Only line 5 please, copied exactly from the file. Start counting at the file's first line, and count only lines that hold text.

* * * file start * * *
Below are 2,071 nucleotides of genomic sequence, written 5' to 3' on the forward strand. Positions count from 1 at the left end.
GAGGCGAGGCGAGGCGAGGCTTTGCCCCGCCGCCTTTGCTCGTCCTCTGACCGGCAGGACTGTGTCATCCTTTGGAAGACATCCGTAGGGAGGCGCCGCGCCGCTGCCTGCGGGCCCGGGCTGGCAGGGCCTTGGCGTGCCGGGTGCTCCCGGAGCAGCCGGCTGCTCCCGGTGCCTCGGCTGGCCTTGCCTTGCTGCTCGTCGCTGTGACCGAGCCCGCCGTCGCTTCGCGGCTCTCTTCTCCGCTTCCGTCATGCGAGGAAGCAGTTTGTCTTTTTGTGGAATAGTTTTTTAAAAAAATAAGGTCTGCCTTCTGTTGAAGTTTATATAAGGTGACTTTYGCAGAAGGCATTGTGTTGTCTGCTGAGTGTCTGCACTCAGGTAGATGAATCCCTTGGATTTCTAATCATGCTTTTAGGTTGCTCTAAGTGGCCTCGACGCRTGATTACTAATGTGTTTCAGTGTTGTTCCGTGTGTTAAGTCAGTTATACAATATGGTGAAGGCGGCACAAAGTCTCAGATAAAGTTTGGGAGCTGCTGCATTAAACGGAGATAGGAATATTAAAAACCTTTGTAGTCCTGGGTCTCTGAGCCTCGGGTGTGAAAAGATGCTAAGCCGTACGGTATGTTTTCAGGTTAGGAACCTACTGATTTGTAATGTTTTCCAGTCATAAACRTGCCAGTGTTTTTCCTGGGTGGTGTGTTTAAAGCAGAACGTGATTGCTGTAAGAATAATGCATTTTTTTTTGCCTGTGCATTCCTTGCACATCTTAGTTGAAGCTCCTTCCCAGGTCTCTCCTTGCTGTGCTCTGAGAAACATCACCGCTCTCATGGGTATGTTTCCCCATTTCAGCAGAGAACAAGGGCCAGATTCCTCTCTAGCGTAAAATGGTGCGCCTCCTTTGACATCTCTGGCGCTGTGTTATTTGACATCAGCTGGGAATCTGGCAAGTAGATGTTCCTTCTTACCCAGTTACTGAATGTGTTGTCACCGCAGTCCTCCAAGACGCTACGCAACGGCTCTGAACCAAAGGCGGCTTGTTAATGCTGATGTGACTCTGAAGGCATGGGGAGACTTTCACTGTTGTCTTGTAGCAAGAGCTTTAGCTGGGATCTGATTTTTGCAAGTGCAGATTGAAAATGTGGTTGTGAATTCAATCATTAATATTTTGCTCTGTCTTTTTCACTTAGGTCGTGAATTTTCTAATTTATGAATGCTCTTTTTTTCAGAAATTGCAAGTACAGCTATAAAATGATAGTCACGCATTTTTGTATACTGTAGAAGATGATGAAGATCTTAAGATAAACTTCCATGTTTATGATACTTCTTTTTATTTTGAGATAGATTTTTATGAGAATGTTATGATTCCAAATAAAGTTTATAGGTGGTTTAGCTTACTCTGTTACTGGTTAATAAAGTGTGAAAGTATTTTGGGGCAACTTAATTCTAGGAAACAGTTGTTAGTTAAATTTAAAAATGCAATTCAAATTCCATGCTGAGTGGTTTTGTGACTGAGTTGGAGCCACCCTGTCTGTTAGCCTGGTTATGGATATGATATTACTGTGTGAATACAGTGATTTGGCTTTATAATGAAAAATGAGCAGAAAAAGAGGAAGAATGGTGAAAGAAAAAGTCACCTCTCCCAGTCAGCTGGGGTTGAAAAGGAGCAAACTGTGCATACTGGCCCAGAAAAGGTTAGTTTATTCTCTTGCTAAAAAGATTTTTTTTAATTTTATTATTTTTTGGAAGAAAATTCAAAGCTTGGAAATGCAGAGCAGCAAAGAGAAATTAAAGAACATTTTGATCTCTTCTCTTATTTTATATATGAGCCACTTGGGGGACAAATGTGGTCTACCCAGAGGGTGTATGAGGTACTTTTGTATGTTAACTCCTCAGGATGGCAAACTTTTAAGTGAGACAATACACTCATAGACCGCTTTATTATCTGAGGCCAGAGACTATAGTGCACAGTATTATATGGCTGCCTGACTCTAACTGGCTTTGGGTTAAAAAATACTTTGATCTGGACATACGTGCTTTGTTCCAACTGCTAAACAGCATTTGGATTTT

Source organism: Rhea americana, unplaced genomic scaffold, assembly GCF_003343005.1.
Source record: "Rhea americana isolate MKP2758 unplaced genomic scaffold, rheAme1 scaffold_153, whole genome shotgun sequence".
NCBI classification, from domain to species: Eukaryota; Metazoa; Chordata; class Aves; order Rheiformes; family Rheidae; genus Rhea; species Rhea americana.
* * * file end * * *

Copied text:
NCBI classification, from domain to species: Eukaryota; Metazoa; Chordata; class Aves; order Rheiformes; family Rheidae; genus Rhea; species Rhea americana.